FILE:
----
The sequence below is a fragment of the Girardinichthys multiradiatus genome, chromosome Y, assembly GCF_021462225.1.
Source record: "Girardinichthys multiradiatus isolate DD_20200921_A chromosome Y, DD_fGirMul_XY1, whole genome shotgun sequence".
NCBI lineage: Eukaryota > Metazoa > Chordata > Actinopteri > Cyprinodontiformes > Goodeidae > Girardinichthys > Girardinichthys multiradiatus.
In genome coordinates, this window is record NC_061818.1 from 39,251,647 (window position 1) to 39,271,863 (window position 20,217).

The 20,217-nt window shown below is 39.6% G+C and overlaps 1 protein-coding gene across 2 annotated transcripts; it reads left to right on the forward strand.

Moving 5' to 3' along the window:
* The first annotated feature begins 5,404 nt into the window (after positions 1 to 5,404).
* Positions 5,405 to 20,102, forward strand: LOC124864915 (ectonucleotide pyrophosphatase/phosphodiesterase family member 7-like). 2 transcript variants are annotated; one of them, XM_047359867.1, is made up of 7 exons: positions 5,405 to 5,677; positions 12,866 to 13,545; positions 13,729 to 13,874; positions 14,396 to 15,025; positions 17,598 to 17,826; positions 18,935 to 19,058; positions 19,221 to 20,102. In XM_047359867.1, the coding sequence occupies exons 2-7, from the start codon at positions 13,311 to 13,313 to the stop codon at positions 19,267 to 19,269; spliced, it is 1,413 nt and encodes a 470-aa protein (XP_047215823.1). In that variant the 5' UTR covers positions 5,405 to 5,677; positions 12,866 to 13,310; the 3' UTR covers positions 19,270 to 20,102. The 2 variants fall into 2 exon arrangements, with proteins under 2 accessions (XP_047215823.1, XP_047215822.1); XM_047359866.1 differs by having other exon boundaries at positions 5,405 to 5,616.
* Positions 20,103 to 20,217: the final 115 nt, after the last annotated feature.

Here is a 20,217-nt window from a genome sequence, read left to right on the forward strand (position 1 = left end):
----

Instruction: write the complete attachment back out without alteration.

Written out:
The sequence below is a fragment of the Girardinichthys multiradiatus genome, chromosome Y, assembly GCF_021462225.1.
Source record: "Girardinichthys multiradiatus isolate DD_20200921_A chromosome Y, DD_fGirMul_XY1, whole genome shotgun sequence".
NCBI lineage: Eukaryota > Metazoa > Chordata > Actinopteri > Cyprinodontiformes > Goodeidae > Girardinichthys > Girardinichthys multiradiatus.
In genome coordinates, this window is record NC_061818.1 from 39,251,647 (window position 1) to 39,271,863 (window position 20,217).

The 20,217-nt window shown below is 39.6% G+C and overlaps 1 protein-coding gene across 2 annotated transcripts; it reads left to right on the forward strand.

Moving 5' to 3' along the window:
* The first annotated feature begins 5,404 nt into the window (after positions 1 to 5,404).
* Positions 5,405 to 20,102, forward strand: LOC124864915 (ectonucleotide pyrophosphatase/phosphodiesterase family member 7-like). 2 transcript variants are annotated; one of them, XM_047359867.1, is made up of 7 exons: positions 5,405 to 5,677; positions 12,866 to 13,545; positions 13,729 to 13,874; positions 14,396 to 15,025; positions 17,598 to 17,826; positions 18,935 to 19,058; positions 19,221 to 20,102. In XM_047359867.1, the coding sequence occupies exons 2-7, from the start codon at positions 13,311 to 13,313 to the stop codon at positions 19,267 to 19,269; spliced, it is 1,413 nt and encodes a 470-aa protein (XP_047215823.1). In that variant the 5' UTR covers positions 5,405 to 5,677; positions 12,866 to 13,310; the 3' UTR covers positions 19,270 to 20,102. The 2 variants fall into 2 exon arrangements, with proteins under 2 accessions (XP_047215823.1, XP_047215822.1); XM_047359866.1 differs by having other exon boundaries at positions 5,405 to 5,616.
* Positions 20,103 to 20,217: the final 115 nt, after the last annotated feature.

Here is a 20,217-nt window from a genome sequence, read left to right on the forward strand (position 1 = left end):